Six Ideas That Made Us Think

1. Will Social Media Kill Theresa May?

The Spectator asks a question that is haunting Britain’s ruling Tories, as well as any demographically challenged political party: Does social media activity among progressive voters give them a structural advantage in elections?  

The crude stats are humiliating for Theresa May. Her Twitter and Facebook accounts have 411,000 and 540,000 followers respectively, compared with 1.6 million and 1.4 million for Jeremy Corbyn. His online films and tweets are seen by millions — many times the number who hang on the Prime Minister’s digital words. This social media deficit will be a serious problem for whoever leads the Conservative party into the next general election because that is where the marginal voters who determine the outcomes of elections and plebiscites are recruited or alienated. David Cameron’s lame jibe from 2009 that ‘too many tweets make a twat’ is redolent of another era, laying him open to the twin charge of casual sexism and techno-politics Luddism.

2. It’s the New ‘Vette!

What do you see when you get behind the wheel of the 2018 Corvette? According to Car and Driver, the view is nothing less than "Luke Skywalker’s as he zooms down the trench toward the Death Star’s exhaust port.” Amid the all heavy-breathing over “the ultimate track Corvette,”this magnificent review pauses to consider the subtle differences between the ways that European and US regulators assess engine design:

In Europe, the head of anybody who steps in front of a moving car is entitled to smash through a minimum amount of (relatively) soft material and space before contacting hard engine parts such as intake manifolds, superchargers, or intercooler bricks. Here in the U.S.A., we have thicker skulls—perhaps related to an above-global-average dairy intake—and our regulators will let you bonk your noggin on an engine that sticks up through the hood.

3. How Mark Halperin Poisoned Politics

A searing, long overdue takedown of now-exposed sexual harassment veteran and former ABC political director, Mark Halperin. Buzzfeed author Eve Fairbanks goes beyond Halperin’s shameless office behavior, focusing instead on the “deeper, subtler, more insidious effect Mark Halperin had on our politics.” Here’s Fairbanks on Halperin’s online daily, The Note:

The Note purported to reveal Washington’s secrets. In fact, its purpose was the exact opposite: to make the city, and US politics, appear impossible to understand. It replaced normal words with jargon. It coined the phrase "Gang of 500," the clubby network of lobbyists, aides, pols, and hangers-on who supposedly, like the Vatican's cardinals, secretly ran DC. That wasn't true — power is so diffuse. But Halperin claimed he knew so much more than we did, and we began to believe it.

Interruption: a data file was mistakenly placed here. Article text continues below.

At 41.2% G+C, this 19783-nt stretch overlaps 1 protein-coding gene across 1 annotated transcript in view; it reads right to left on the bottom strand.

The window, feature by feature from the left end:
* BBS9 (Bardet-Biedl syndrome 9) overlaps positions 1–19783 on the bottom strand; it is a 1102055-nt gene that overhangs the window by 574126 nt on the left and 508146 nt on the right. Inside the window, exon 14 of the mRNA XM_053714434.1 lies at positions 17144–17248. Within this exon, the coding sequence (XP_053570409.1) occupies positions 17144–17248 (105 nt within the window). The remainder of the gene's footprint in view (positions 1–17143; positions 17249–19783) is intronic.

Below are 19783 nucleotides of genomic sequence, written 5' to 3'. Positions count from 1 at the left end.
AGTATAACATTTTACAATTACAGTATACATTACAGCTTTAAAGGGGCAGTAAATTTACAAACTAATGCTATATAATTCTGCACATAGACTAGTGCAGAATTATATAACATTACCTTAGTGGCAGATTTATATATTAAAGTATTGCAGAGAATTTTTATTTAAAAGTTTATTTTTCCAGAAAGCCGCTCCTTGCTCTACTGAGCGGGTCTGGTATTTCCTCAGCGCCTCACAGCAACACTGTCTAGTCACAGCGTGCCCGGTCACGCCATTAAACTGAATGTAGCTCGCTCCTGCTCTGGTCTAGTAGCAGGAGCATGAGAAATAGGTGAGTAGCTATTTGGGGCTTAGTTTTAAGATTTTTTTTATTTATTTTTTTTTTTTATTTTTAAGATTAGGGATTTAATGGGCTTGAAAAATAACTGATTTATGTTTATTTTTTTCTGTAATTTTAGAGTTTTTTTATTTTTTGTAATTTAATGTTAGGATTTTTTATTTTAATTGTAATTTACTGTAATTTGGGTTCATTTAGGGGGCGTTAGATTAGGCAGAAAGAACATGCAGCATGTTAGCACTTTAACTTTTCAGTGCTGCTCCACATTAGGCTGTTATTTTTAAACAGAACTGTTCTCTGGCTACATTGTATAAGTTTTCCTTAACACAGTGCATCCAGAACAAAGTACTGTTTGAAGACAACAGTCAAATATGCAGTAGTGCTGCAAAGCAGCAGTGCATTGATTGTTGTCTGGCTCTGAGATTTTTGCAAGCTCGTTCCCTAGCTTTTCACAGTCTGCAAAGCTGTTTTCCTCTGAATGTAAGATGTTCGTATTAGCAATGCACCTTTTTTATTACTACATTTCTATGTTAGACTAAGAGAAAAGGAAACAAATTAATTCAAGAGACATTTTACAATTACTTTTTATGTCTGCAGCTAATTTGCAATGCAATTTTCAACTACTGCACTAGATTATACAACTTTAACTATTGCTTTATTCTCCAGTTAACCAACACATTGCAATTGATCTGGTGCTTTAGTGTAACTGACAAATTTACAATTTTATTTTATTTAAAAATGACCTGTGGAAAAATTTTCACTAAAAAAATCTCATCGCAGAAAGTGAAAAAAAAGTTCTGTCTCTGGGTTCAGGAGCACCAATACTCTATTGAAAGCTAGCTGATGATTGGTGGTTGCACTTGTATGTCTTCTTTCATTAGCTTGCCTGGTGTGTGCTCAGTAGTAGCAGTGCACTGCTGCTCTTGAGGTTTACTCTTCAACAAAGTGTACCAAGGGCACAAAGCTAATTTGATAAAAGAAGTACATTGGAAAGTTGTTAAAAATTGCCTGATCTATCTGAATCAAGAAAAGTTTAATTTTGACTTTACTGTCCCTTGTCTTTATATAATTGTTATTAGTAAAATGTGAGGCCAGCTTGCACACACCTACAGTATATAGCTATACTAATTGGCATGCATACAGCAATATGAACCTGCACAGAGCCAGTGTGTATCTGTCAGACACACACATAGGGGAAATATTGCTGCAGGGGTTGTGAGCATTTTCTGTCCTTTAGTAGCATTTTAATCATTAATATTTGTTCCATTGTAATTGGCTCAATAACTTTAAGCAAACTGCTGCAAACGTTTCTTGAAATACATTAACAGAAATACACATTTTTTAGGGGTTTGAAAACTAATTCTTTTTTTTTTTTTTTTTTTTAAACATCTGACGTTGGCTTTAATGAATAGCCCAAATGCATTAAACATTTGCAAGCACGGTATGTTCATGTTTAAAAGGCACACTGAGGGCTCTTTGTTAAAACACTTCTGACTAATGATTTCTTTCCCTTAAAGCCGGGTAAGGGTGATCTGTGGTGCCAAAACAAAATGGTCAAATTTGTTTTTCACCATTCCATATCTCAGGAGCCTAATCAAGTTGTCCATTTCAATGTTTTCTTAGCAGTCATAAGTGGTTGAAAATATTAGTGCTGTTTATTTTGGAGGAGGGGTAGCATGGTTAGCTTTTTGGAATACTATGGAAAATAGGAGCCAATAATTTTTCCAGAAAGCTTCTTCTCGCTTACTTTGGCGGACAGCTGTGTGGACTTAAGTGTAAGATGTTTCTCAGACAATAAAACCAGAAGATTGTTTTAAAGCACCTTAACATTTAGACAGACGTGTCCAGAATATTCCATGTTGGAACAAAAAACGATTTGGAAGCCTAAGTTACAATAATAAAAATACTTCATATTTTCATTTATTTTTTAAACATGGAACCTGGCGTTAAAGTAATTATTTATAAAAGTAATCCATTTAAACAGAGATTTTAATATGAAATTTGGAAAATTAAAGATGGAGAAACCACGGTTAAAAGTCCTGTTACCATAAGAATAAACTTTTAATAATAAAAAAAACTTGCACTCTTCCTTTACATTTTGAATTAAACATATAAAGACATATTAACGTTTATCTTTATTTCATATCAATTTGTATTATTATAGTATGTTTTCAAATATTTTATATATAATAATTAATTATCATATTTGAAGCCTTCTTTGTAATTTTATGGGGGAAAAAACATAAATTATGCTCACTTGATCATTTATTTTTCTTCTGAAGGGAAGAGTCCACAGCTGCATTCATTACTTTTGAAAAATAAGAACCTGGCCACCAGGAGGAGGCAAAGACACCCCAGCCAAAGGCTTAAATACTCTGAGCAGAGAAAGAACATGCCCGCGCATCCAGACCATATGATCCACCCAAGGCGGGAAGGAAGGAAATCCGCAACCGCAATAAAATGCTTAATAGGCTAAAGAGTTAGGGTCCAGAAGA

4. The Greatest Scene in the Greatest Movie

75 years after the release of Casablanca, David Youngblood offers a shot-by-shot breakdown of the film’s greatest scene: the moment when Victor Laszlo leads the band at Rick’s Café in singing La Marseillaise:

I truly believe this remains the greatest scene ever filmed. It’s filled with such raw power and emotion, showing a beacon of light in the midst of some of humanity’s darkest days. It tells so much of a story in such a brief moment, distilling numerous characters down to their cores and giving them developments and arcs through the merest of glances. It’s the turning point that pushes the plot and its characters to the point of no return, where a final and deadly confrontation will become necessary.

5. Why Cities Die

Granola Shotgun has published a powerful photo-essay on the consequences of modern regulation. The author begins by describing the hurdles one family faced when trying to rehabilitate an abandoned fire station into a bakery and brewery:

Mandatory parking requirements, sidewalks, curb cuts, fire lanes, on site stormwater management, handicapped accessibility, draught tolerant native plantings…It’s a very long list that totaled $340,000 worth of work. They only paid $245,000 for the entire property. And that’s before they even started bringing the building itself up to code for their intended use. Guess what? They decided not to open the bakery or brewery.

This is no simple libertarian screed, but an earnest attempt by a non-specialist journalist to understand why cities are caught between “permanent stagnation or massive redevelopment.”

6. People May Know You

While laments about Facebook and privacy are nothing new, Kashmir Hill’s new essay in Gizmodo shocks. In investigating the “People You May Know” (PYMK) algorithm, Hill has collected a stash of “more than a hundred bewildering anecdotes,” including:

A man who years ago donated sperm to a couple, secretly, so they could have a child—only to have Facebook recommend the child as a person he should know. 

A social worker whose client called her by her nickname on their second visit, because she’d shown up in his People You May Know, despite their not having exchanged contact information.

A woman whose father left her family when she was six years old—and saw his then-mistress suggested to her as a Facebook friend 40 years later.

An attorney who wrote: “I deleted Facebook after it recommended as PYMK a man who was defense counsel on one of my cases. We had only communicated through my work email, which is not connected to my Facebook.”

Because these “shadow-profile” connections happen inside Facebook’s algorithmic black box, Hill writes, “people can’t see how deep the data-mining of their lives truly is.”

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